The firm said 163 cases found their way into court accounting for £630m in
Those are big scary numbers. It’s a lot of money. But there are some big buts
that come with those statistics.
The first is that the number represents the tip of the iceberg. If that’s
what’s coming to court, there are plenty more that never do. And that’s not
necessarily because it goes undetected – though there’s plenty of fraud that
A lot of fraud is found but is never reported to the police. Many corporates
simply want the fraud stopped, as much money as possible recovered and the
offenders dealt with.
If you are in the business of private sector fraud investigation, I’m not
telling you anything you don’t already know. If you’re in business you’re
probably not hearing anything that surprises you.
What is interesting is that the Serious Fraud Office wants to hear to more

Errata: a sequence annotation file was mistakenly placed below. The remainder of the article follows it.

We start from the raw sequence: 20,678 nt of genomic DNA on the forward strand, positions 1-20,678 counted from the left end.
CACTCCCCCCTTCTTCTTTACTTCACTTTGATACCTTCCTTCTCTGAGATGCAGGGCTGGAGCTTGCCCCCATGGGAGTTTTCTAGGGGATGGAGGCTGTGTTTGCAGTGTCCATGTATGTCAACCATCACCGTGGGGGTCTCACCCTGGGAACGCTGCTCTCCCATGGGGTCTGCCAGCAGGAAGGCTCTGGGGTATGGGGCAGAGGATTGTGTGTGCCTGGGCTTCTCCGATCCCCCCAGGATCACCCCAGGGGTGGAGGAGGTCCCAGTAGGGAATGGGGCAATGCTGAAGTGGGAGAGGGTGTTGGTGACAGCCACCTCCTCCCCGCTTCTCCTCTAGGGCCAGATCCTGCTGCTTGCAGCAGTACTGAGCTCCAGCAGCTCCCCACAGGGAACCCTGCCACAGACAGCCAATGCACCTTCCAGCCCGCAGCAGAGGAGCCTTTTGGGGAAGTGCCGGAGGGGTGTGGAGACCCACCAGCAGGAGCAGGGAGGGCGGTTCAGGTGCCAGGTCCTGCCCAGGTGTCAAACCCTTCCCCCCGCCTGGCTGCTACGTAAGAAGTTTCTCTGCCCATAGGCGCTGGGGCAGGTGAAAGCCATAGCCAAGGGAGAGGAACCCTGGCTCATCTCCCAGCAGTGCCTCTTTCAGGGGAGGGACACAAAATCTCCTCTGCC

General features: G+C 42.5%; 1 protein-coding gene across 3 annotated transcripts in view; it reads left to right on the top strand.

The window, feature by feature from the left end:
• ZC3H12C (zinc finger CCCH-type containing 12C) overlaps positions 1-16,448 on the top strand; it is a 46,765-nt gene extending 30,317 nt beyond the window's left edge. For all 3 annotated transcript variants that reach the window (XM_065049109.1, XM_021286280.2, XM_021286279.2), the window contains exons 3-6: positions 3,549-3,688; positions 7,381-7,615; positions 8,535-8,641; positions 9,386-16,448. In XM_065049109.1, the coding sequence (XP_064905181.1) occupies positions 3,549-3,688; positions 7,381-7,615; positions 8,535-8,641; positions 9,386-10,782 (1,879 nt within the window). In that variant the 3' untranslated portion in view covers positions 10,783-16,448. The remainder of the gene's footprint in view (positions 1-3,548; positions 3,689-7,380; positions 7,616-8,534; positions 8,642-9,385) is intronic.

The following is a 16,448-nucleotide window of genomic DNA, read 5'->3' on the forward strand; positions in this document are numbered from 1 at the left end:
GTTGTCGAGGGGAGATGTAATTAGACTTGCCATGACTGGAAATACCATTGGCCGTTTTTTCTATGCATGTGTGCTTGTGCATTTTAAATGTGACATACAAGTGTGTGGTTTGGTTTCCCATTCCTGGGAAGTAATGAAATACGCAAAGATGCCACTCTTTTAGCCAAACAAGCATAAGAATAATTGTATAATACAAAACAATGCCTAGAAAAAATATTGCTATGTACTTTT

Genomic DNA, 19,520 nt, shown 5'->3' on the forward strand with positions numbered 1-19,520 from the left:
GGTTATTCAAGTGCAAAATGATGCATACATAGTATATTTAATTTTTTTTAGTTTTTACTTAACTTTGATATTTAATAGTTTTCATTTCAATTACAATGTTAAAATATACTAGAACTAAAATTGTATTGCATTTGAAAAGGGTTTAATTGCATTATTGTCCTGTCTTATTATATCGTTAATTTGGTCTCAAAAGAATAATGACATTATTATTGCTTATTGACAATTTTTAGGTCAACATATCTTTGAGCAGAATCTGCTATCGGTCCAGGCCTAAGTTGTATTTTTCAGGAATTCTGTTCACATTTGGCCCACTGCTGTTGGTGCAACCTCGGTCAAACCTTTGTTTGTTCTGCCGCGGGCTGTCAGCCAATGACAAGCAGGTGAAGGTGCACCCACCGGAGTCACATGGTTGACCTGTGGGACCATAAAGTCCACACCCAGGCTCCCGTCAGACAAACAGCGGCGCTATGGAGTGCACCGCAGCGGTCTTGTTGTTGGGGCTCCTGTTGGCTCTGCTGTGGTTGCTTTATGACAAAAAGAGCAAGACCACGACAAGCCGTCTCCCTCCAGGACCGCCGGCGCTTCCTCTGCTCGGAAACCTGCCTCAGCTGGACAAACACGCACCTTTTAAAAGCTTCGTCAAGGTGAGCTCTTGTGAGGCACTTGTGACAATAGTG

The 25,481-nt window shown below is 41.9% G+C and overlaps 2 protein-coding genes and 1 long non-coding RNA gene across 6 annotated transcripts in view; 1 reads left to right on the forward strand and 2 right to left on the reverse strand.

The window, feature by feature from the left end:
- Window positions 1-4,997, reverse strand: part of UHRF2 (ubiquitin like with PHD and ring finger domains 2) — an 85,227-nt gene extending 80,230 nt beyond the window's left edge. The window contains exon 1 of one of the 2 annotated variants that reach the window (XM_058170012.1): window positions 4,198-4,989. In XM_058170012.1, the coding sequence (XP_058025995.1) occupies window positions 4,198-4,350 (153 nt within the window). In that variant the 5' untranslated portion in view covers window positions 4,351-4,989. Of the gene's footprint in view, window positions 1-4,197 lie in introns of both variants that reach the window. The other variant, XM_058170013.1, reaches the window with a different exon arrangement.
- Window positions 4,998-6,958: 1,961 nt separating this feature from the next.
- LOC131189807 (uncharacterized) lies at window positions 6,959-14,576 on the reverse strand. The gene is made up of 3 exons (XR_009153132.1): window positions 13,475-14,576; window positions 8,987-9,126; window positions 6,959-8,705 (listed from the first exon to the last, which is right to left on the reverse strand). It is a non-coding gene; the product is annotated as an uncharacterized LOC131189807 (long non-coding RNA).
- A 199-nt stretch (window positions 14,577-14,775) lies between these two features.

about these unreported cases than it has done before.
New chief, Richard Alderman, wants to work more closely with accountants.
It’s already clear that he is taking information from the private sector but he
seems to be on a personal crusade to learn even more.
The fact is that Alderman is putting himself about, increasing the SFO’s
profile and trying to get the organisation through more cases than before by
clever targeting. He has turned the SFO into a very different kind of animal –
much more focused on its results and on better relationships with professionals.
The time may be over when accountants can simply fill in fraud surveys. From
now on they will be under huge pressure to help the authorities.
Gavin Hinks is editor of Accountancy Age
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